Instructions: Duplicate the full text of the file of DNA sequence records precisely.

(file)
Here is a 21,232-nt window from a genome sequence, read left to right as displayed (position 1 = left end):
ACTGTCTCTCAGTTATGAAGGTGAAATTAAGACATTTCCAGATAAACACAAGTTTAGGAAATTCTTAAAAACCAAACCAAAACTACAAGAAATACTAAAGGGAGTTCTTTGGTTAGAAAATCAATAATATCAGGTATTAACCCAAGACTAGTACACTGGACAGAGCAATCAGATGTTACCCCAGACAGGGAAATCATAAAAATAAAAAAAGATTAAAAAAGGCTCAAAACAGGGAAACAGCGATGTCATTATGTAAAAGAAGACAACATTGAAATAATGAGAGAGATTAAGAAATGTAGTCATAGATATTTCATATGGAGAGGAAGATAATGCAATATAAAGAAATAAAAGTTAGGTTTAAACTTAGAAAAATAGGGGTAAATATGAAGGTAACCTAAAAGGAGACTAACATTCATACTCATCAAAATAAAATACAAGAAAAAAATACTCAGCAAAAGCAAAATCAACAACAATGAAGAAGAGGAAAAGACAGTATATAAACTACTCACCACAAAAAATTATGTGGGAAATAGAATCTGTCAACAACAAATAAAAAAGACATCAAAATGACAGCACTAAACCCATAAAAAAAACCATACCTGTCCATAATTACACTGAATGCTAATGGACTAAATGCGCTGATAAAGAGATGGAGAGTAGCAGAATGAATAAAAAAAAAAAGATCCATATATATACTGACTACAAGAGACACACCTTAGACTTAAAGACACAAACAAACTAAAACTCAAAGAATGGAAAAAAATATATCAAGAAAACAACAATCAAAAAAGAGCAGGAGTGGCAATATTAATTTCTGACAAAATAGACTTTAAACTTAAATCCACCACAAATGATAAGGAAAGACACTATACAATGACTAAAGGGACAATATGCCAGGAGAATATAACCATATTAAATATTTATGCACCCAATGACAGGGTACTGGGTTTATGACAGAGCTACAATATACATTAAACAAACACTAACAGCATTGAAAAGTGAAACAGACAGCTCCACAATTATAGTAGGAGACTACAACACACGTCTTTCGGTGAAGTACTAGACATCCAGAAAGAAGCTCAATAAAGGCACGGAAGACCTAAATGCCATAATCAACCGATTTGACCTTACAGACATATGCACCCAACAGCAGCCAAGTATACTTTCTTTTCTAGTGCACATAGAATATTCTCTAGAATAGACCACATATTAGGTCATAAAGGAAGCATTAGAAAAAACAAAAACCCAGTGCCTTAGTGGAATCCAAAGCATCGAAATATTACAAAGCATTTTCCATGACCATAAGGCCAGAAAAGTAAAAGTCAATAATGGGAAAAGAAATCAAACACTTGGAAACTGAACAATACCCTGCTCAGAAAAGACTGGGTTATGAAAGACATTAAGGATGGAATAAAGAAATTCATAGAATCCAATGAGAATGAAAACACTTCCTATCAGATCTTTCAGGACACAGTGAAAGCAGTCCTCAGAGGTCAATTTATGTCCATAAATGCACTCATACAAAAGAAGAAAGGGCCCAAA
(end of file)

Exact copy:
Here is a 21,232-nt window from a genome sequence, read left to right as displayed (position 1 = left end):
ACTGTCTCTCAGTTATGAAGGTGAAATTAAGACATTTCCAGATAAACACAAGTTTAGGAAATTCTTAAAAACCAAACCAAAACTACAAGAAATACTAAAGGGAGTTCTTTGGTTAGAAAATCAATAATATCAGGTATTAACCCAAGACTAGTACACTGGACAGAGCAATCAGATGTTACCCCAGACAGGGAAATCATAAAAATAAAAAAAGATTAAAAAAGGCTCAAAACAGGGAAACAGCGATGTCATTATGTAAAAGAAGACAACATTGAAATAATGAGAGAGATTAAGAAATGTAGTCATAGATATTTCATATGGAGAGGAAGATAATGCAATATAAAGAAATAAAAGTTAGGTTTAAACTTAGAAAAATAGGGGTAAATATGAAGGTAACCTAAAAGGAGACTAACATTCATACTCATCAAAATAAAATACAAGAAAAAAATACTCAGCAAAAGCAAAATCAACAACAATGAAGAAGAGGAAAAGACAGTATATAAACTACTCACCACAAAAAATTATGTGGGAAATAGAATCTGTCAACAACAAATAAAAAAGACATCAAAATGACAGCACTAAACCCATAAAAAAAACCATACCTGTCCATAATTACACTGAATGCTAATGGACTAAATGCGCTGATAAAGAGATGGAGAGTAGCAGAATGAATAAAAAAAAAAAGATCCATATATATACTGACTACAAGAGACACACCTTAGACTTAAAGACACAAACAAACTAAAACTCAAAGAATGGAAAAAAATATATCAAGAAAACAACAATCAAAAAAGAGCAGGAGTGGCAATATTAATTTCTGACAAAATAGACTTTAAACTTAAATCCACCACAAATGATAAGGAAAGACACTATACAATGACTAAAGGGACAATATGCCAGGAGAATATAACCATATTAAATATTTATGCACCCAATGACAGGGTACTGGGTTTATGACAGAGCTACAATATACATTAAACAAACACTAACAGCATTGAAAAGTGAAACAGACAGCTCCACAATTATAGTAGGAGACTACAACACACGTCTTTCGGTGAAGTACTAGACATCCAGAAAGAAGCTCAATAAAGGCACGGAAGACCTAAATGCCATAATCAACCGATTTGACCTTACAGACATATGCACCCAACAGCAGCCAAGTATACTTTCTTTTCTAGTGCACATAGAATATTCTCTAGAATAGACCACATATTAGGTCATAAAGGAAGCATTAGAAAAAACAAAAACCCAGTGCCTTAGTGGAATCCAAAGCATCGAAATATTACAAAGCATTTTCCATGACCATAAGGCCAGAAAAGTAAAAGTCAATAATGGGAAAAGAAATCAAACACTTGGAAACTGAACAATACCCTGCTCAGAAAAGACTGGGTTATGAAAGACATTAAGGATGGAATAAAGAAATTCATAGAATCCAATGAGAATGAAAACACTTCCTATCAGATCTTTCAGGACACAGTGAAAGCAGTCCTCAGAGGTCAATTTATGTCCATAAATGCACTCATACAAAAGAAGAAAGGGCCCAAA